- Flexible to accomodate changes depending on the type, size, and duration of a project, for example excluding certain fields or eliminating irrelevant tests, which saves time. An ideal test management tool will also foster the freedom to cater to specific QA strategies.
- Easily adoptable by different kinds of users within an organization, which requires minimal training, easy to get started, and ease of use. This also means that the tool has integration options and the IT team will not spend time developing custom integrations, some examples like Jira (and its corresponding test management tool like synapseRT).
- Supports creation of user stories, estimation, sprint backlog planning, velocity charts and more, and record of the product release for iterations and backlogs
Offers support in multiple ways
A test management tool should be able to provide support in various ways — its adaptability to mobile devices, to multiple users, languages and demographics, and other support features that enable a seamless testing process.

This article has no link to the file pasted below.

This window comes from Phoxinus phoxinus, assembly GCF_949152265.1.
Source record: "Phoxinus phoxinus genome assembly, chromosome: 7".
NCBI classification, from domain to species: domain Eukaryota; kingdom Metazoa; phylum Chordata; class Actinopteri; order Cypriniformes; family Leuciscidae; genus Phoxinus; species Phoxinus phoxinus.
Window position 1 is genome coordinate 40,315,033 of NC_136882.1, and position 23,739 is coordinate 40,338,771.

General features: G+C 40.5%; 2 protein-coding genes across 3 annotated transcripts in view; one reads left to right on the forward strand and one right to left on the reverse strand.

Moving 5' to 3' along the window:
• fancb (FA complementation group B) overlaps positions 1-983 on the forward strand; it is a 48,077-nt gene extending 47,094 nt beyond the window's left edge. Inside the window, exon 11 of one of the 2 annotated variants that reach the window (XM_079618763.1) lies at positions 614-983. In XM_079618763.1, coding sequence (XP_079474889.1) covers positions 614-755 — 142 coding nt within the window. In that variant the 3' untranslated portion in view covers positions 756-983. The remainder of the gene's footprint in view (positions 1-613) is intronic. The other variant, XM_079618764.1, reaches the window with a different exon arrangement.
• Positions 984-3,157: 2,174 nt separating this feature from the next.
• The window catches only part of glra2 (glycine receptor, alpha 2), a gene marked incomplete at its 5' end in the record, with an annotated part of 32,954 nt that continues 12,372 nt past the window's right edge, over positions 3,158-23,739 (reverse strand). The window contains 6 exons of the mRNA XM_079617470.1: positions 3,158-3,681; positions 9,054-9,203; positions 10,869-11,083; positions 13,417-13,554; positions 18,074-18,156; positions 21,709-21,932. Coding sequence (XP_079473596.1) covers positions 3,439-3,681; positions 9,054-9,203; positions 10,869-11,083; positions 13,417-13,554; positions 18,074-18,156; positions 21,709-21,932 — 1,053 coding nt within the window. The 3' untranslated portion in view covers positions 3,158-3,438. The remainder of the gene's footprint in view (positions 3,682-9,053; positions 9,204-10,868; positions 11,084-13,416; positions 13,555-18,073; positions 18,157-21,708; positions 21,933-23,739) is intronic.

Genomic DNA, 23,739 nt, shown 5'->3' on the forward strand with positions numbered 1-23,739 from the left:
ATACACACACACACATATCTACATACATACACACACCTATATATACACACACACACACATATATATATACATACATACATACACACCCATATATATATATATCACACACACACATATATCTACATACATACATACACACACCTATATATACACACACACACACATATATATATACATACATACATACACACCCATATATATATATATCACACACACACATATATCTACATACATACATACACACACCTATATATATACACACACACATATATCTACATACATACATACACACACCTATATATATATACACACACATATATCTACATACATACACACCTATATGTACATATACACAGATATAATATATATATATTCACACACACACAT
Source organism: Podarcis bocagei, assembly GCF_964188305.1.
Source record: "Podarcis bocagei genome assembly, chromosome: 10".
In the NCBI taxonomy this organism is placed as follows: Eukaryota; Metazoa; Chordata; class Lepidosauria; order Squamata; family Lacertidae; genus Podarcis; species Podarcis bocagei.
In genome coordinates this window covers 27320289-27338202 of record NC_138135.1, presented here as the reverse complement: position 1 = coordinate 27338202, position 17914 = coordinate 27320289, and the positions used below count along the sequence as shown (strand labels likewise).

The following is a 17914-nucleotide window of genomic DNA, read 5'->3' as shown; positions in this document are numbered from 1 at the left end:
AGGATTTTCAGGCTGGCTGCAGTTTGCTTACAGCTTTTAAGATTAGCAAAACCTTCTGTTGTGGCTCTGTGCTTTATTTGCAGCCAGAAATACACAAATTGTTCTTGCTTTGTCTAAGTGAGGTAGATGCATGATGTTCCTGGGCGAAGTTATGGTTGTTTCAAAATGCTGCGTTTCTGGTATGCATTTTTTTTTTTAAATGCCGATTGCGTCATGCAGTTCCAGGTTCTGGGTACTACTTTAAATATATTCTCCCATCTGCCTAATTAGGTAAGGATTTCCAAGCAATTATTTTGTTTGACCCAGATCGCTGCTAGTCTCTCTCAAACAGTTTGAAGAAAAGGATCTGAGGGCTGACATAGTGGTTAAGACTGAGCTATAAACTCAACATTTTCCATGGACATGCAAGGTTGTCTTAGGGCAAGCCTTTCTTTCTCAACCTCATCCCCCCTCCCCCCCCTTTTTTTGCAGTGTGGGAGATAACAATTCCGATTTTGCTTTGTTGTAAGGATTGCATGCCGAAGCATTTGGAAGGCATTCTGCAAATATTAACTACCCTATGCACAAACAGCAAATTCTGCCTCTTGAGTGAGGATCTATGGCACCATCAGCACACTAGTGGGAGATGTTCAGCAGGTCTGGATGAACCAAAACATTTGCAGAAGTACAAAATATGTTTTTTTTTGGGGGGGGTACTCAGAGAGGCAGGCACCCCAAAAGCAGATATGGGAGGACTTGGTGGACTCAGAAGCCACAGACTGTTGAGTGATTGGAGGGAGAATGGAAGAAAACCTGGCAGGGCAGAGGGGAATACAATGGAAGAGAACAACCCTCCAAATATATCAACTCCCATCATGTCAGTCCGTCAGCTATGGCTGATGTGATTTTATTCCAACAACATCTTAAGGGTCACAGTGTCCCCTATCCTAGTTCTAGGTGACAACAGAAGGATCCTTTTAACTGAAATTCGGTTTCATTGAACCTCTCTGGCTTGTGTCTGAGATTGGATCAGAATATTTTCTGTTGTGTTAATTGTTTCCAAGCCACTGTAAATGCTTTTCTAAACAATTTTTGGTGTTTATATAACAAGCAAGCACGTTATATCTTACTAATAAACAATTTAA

- Allowing multiple users to collaborate on a single platform with tracking and security in place. For example, user-based allocation of rights, encryption of files and folders with passwords, locking of editable files, versioning of the files, etc.
- Supports multiple devices like mobile devices and tablets, which makes it easy for the team to function from anywhere and at anytime — especially when on client location or in another geographic location.
- User-friendly interface with customer integration feature that accommodates multiple language and time zone support with advanced search ability
Picking the right test management tool is critical to your agile software development lifecycle, and it provides visibility across tests like units, regression, APIs, and GUIs ensuring optimal coverage of requirements across these types of tests. And as testing scales, a test management tool should also scale.